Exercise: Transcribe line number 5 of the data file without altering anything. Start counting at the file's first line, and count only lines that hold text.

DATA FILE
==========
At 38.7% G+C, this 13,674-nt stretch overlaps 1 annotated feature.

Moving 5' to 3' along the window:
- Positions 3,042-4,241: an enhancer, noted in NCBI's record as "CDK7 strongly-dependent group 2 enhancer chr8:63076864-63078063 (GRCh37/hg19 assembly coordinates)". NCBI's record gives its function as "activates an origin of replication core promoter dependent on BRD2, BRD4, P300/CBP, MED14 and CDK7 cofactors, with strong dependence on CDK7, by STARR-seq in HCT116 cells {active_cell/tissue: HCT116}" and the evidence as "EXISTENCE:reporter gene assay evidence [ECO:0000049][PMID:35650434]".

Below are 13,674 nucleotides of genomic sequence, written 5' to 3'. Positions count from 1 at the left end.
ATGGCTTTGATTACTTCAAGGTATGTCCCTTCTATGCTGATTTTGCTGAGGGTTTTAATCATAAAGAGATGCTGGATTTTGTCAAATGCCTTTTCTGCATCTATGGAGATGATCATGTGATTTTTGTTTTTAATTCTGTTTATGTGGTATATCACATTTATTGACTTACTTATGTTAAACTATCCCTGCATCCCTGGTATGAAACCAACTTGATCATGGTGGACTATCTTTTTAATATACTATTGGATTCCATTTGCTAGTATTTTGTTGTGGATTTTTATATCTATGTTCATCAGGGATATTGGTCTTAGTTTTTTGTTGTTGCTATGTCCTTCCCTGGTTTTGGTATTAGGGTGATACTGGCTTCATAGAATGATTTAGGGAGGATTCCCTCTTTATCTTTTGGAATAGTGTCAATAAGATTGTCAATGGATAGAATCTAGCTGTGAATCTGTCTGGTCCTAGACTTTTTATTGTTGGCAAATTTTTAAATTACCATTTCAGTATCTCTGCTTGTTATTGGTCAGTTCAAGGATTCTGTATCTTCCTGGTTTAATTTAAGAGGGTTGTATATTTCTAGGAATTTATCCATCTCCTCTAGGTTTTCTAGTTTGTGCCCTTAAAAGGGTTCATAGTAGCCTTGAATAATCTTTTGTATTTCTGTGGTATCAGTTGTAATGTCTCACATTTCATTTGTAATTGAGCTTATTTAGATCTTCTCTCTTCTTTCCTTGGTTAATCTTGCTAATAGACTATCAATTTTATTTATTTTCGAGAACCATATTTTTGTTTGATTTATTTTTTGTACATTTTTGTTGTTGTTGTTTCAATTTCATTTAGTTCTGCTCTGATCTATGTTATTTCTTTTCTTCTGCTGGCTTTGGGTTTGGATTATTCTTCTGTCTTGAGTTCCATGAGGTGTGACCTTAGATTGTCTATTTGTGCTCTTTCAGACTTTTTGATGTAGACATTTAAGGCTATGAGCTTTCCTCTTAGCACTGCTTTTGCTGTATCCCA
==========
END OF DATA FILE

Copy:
ATGGCTTTGATTACTTCAAGGTATGTCCCTTCTATGCTGATTTTGCTGAGGGTTTTAATCATAAAGAGATGCTGGATTTTGTCAAATGCCTTTTCTGCATCTATGGAGATGATCATGTGATTTTTGTTTTTAATTCTGTTTATGTGGTATATCACATTTATTGACTTACTTATGTTAAACTATCCCTGCATCCCTGGTATGAAACCAACTTGATCATGGTGGACTATCTTTTTAATATACTATTGGATTCCATTTGCTAGTATTTTGTTGTGGATTTTTATATCTATGTTCATCAGGGATATTGGTCTTAGTTTTTTGTTGTTGCTATGTCCTTCCCTGGTTTTGGTATTAGGGTGATACTGGCTTCATAGAATGATTTAGGGAGGATTCCCTCTTTATCTTTTGGAATAGTGTCAATAAGATTGTCAATGGATAGAATCTAGCTGTGAATCTGTCTGGTCCTAGACTTTTTATTGTTGGCAAATTTTTAAATTACCATTTCAGTATCTCTGCTTGTTATTGGTCAGTTCAAGGATTCTGTATCTTCCTGGTTTAATTTAAGAGGGTTGTATATTTCTAGGAATTTATCCATCTCCTCTAGGTTTTCTAGTTTGTGCCCTTAAAAGGGTTCATAGTAGCCTTGAATAATCTTTTGTATTTCTGTGGTATCAGTTGTAATGTCTCACATTTCATTTGTAATTGAGCTTATTTAGATCTTCTCTCTTCTTTCCTTGGTTAATCTTGCTAATAGACTATCAATTTTATTTATTTTCGAGAACCATATTTTTGTTTGATTTATTTTTTGTACATTTTTGTTGTTGTTGTTTCAATTTCATTTAGTTCTGCTCTGATCTATGTTATTTCTTTTCTTCTGCTGGCTTTGGGTTTGGATTATTCTTCTGTCTTGAGTTCCATGAGGTGTGACCTTAGATTGTCTATTTGTGCTCTTTCAGACTTTTTGATGTAGACATTTAAGGCTATGAGCTTTCCTCTTAGCACTGCTTTTGCTGTATCCCA